Ben:

in days, it might be easier.

Ben:

And months, or years or decades, 12 years, roughly of those 12 years, I

Ben:

also had one appendicitis that was taken out in the emergency room, by the

Ben:

way, and then was told by the company that I was working for at that time

Ben:

that I would be terminated when I got back because I was sick for too much.

Ben:

And I'm mentally drained.

Ben:

I worked 24 hour shifts.

Mat:

That's bad for your mental health and intrinsically, if you're in a bad

Mat:

mental state, like that affects you physically, too, everything goes together.

Mat:

All of your body systems too whether it's your mind, your body, your spirit, if you

Mat:

will, how you interact with the world.

Mat:

It all goes together, being healthy.

Mat:

And we were talking just a little while ago about making decisions

Mat:

for health based on how close to a critical situation are you.

Mat:

Right?

Mat:

So some people there's a lot of people that they don't know that they're

Mat:

unhealthy in certain ways until they actually get into the hospital or

Mat:

they don't make that decision to stop smoking until they have the cancer,

Mat:

or they don't make that decision to change their diet until they've

Mat:

wound up in the hospital because they have stones somewhere or something.

Mat:

You look at that, and then you look at our healthcare system.

Mat:

You gotta think to yourself, is there another issue of by design here?

Mat:

Because our system is mechanistic and it treats the symptoms a lot of times,

Mat:

opposed to the actual root causes.

Mat:

A lot of times, it's just a guessing game.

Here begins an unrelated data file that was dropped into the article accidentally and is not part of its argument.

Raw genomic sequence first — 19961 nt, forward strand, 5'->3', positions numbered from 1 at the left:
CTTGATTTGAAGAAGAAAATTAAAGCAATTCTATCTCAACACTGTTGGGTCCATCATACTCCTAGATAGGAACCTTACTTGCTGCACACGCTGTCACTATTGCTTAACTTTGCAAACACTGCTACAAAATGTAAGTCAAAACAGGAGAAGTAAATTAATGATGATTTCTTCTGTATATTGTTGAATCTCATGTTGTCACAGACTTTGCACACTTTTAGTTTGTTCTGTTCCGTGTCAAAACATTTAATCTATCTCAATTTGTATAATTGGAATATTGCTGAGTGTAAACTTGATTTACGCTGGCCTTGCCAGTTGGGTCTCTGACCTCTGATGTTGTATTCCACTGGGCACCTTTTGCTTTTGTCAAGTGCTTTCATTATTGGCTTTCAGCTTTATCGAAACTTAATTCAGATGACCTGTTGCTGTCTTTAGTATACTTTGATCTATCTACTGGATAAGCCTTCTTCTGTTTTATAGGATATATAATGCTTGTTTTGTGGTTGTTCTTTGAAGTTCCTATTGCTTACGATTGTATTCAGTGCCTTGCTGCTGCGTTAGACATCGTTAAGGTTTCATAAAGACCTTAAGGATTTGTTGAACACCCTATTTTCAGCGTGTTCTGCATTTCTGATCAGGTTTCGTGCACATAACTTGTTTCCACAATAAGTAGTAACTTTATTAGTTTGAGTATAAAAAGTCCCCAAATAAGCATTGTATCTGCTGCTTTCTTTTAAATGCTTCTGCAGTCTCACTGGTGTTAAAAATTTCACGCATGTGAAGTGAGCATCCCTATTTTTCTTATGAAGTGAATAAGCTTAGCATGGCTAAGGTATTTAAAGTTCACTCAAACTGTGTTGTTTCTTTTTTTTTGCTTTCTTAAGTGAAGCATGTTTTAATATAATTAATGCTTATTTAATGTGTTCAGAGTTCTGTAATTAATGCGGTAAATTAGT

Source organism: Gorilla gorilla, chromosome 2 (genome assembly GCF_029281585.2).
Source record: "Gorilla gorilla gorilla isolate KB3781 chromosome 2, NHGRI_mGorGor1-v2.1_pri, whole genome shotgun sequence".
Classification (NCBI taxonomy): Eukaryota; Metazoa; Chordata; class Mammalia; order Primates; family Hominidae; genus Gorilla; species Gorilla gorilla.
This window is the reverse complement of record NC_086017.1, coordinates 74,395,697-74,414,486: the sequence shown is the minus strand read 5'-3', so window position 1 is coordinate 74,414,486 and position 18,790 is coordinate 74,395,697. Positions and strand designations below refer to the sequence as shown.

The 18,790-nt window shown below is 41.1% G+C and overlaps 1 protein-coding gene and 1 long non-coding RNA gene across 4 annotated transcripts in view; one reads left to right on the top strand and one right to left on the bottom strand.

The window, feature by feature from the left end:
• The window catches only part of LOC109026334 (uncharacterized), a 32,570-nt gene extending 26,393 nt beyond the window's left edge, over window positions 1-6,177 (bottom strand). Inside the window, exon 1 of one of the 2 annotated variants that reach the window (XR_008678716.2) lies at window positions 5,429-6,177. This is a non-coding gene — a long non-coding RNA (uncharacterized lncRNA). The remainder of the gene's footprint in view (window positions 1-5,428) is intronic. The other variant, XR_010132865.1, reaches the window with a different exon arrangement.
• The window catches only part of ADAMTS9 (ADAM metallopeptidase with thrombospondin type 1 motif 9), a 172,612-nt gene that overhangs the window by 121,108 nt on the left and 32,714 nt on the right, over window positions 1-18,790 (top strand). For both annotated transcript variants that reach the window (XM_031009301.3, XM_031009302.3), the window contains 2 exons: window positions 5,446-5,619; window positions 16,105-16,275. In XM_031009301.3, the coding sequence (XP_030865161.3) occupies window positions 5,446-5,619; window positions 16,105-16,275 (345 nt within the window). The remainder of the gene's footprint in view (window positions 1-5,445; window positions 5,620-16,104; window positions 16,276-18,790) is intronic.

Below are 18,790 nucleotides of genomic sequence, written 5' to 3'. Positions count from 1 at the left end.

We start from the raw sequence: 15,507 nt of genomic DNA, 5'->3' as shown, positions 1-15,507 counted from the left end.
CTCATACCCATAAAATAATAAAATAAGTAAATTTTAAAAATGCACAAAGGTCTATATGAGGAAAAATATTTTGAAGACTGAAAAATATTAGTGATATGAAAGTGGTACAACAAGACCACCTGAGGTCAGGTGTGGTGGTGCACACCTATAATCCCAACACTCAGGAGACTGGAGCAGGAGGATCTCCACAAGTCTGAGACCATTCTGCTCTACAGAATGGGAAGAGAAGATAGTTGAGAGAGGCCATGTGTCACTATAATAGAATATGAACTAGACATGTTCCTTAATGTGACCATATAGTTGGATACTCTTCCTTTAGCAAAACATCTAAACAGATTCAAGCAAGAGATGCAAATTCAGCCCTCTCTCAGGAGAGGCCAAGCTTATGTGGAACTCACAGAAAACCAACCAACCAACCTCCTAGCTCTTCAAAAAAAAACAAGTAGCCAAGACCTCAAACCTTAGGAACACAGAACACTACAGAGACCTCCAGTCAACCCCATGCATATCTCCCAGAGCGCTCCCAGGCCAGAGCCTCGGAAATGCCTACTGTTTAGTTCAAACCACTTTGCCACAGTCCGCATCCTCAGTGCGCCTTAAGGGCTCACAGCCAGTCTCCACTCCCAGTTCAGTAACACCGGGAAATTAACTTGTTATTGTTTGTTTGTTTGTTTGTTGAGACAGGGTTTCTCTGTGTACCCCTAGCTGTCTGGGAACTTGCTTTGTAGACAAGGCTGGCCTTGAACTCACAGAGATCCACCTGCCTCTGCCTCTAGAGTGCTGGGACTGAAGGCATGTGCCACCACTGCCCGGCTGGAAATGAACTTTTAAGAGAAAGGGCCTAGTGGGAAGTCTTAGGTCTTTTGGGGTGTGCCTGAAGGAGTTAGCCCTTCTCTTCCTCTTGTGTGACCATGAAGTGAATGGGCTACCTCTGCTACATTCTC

Mat:

What that root cause is.

Mat:

I have a sister that went to Mayo clinic 12 times and they still couldn't

Mat:

figure out what was wrong with her.

Mat:

They kept throwing medications and trials and different workarounds on her just to

Mat:

see if, see, to see if anything worked.

Mat:

So it's like, let's see if we can throw stuff at it.

Mat:

That'll treat these symptoms to make sure that you're not

Mat:

feeling this way any longer.

Mat:

And it's like, you're one of the largest medical associated, like one of the

Mat:

most well-renowned and respected medical associations in the entire country.

Mat:

My sister had to go to you guys 12 times for you guys to just

Mat:

throw experimental applications at something you had no idea about.

Mat:

You had no idea.

Mat:

You didn't even have a baseline for anything to work off of.

Mat:

And you were just throwing medication at her.

Ben:

God, I've got a similar story to.

Ben:

My wife was diagnosed and treated for over a year of her life with Sjogren's

Ben:

disease, which you can't get rid of.

Ben:

Another doctor ran some tests on her blood work again and said, yeah,

Ben:

that's a little high, but that's not Sjogren's here's Sjogren's.

Ben:

And he showed her the blood work side by side.

Mat:

So there was a diagnosis of a disease that didn't even fit

Mat:

the definition of that disease.

Ben:

Correct.

Ben:

And my wife was treated for it.

Ben:

She was on multiple medications for it.

Ben:

And some of those medications, one of those medications in fact, caused

Ben:

her to blackout well driving and rear end a vehicle at 35 miles an hour.

Mat:

Holy cow.

Ben:

My, uh mother-in-law and father-in-law were driving back with me.

Ben:

I was in their vehicle and she was driving separate.

Ben:

I was in their vehicle and we're like, wow, this road's backed up.

Ben:

Wow.

Ben:

There's an ambulance there.

Ben:

Oh, that's why it's backed up.

Ben:

Oh, that's my van.

Ben:

That's not good.

Mat:

We'll save this conversation for another day, but I do want to present

Mat:

it because it's a very real thing.

Mat:

The pharmaceutical industry's influence on the education of those

Mat:

individuals that actually do the prescriptions and the diagnoses.